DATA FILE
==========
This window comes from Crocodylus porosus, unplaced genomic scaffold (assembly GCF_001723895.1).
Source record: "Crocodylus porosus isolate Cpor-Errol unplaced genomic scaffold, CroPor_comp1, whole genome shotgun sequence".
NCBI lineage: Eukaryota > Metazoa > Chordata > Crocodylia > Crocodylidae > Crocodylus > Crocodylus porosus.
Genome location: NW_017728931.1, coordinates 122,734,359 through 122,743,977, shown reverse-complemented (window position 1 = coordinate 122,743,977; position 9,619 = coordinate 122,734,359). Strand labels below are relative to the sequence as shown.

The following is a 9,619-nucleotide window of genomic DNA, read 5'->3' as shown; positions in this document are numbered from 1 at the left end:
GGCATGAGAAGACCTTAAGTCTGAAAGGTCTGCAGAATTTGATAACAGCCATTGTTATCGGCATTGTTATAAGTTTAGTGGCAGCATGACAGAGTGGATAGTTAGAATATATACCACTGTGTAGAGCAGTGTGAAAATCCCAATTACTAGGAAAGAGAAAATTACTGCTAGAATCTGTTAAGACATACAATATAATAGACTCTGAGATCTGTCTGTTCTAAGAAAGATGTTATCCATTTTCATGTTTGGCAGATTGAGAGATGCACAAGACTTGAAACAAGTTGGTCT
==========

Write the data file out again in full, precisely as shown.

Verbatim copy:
This window comes from Crocodylus porosus, unplaced genomic scaffold (assembly GCF_001723895.1).
Source record: "Crocodylus porosus isolate Cpor-Errol unplaced genomic scaffold, CroPor_comp1, whole genome shotgun sequence".
NCBI lineage: Eukaryota > Metazoa > Chordata > Crocodylia > Crocodylidae > Crocodylus > Crocodylus porosus.
Genome location: NW_017728931.1, coordinates 122,734,359 through 122,743,977, shown reverse-complemented (window position 1 = coordinate 122,743,977; position 9,619 = coordinate 122,734,359). Strand labels below are relative to the sequence as shown.

The following is a 9,619-nucleotide window of genomic DNA, read 5'->3' as shown; positions in this document are numbered from 1 at the left end:
GGCATGAGAAGACCTTAAGTCTGAAAGGTCTGCAGAATTTGATAACAGCCATTGTTATCGGCATTGTTATAAGTTTAGTGGCAGCATGACAGAGTGGATAGTTAGAATATATACCACTGTGTAGAGCAGTGTGAAAATCCCAATTACTAGGAAAGAGAAAATTACTGCTAGAATCTGTTAAGACATACAATATAATAGACTCTGAGATCTGTCTGTTCTAAGAAAGATGTTATCCATTTTCATGTTTGGCAGATTGAGAGATGCACAAGACTTGAAACAAGTTGGTCT